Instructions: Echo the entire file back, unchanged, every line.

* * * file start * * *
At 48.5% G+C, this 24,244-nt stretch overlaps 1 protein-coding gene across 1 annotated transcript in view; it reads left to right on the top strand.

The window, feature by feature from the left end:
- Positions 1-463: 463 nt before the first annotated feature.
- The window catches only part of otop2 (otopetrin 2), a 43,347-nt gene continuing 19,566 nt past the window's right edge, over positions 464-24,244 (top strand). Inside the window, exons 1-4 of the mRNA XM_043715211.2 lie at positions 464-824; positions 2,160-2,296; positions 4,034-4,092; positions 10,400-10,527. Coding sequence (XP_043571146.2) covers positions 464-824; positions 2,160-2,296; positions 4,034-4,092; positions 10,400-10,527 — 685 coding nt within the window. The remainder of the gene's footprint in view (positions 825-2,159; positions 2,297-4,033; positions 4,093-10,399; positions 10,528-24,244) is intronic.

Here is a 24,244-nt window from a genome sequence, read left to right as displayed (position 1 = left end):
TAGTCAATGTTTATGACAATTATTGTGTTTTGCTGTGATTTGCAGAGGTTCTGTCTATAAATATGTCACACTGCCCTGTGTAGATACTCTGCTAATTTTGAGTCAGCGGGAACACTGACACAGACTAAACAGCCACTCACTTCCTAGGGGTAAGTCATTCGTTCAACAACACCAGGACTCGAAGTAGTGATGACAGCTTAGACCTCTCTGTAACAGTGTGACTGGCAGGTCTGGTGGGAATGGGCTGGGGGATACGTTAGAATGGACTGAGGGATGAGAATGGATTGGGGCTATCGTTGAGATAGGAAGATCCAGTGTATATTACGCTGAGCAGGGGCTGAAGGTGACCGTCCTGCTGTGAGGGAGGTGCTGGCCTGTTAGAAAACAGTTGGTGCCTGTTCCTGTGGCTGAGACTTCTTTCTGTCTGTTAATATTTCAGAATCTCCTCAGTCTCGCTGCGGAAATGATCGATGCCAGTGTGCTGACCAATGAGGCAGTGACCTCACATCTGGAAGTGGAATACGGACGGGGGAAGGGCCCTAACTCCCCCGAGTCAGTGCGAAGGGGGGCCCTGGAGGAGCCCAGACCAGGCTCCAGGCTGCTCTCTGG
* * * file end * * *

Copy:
At 48.5% G+C, this 24,244-nt stretch overlaps 1 protein-coding gene across 1 annotated transcript in view; it reads left to right on the top strand.

The window, feature by feature from the left end:
- Positions 1-463: 463 nt before the first annotated feature.
- The window catches only part of otop2 (otopetrin 2), a 43,347-nt gene continuing 19,566 nt past the window's right edge, over positions 464-24,244 (top strand). Inside the window, exons 1-4 of the mRNA XM_043715211.2 lie at positions 464-824; positions 2,160-2,296; positions 4,034-4,092; positions 10,400-10,527. Coding sequence (XP_043571146.2) covers positions 464-824; positions 2,160-2,296; positions 4,034-4,092; positions 10,400-10,527 — 685 coding nt within the window. The remainder of the gene's footprint in view (positions 825-2,159; positions 2,297-4,033; positions 4,093-10,399; positions 10,528-24,244) is intronic.

Here is a 24,244-nt window from a genome sequence, read left to right as displayed (position 1 = left end):
TAGTCAATGTTTATGACAATTATTGTGTTTTGCTGTGATTTGCAGAGGTTCTGTCTATAAATATGTCACACTGCCCTGTGTAGATACTCTGCTAATTTTGAGTCAGCGGGAACACTGACACAGACTAAACAGCCACTCACTTCCTAGGGGTAAGTCATTCGTTCAACAACACCAGGACTCGAAGTAGTGATGACAGCTTAGACCTCTCTGTAACAGTGTGACTGGCAGGTCTGGTGGGAATGGGCTGGGGGATACGTTAGAATGGACTGAGGGATGAGAATGGATTGGGGCTATCGTTGAGATAGGAAGATCCAGTGTATATTACGCTGAGCAGGGGCTGAAGGTGACCGTCCTGCTGTGAGGGAGGTGCTGGCCTGTTAGAAAACAGTTGGTGCCTGTTCCTGTGGCTGAGACTTCTTTCTGTCTGTTAATATTTCAGAATCTCCTCAGTCTCGCTGCGGAAATGATCGATGCCAGTGTGCTGACCAATGAGGCAGTGACCTCACATCTGGAAGTGGAATACGGACGGGGGAAGGGCCCTAACTCCCCCGAGTCAGTGCGAAGGGGGGCCCTGGAGGAGCCCAGACCAGGCTCCAGGCTGCTCTCTGG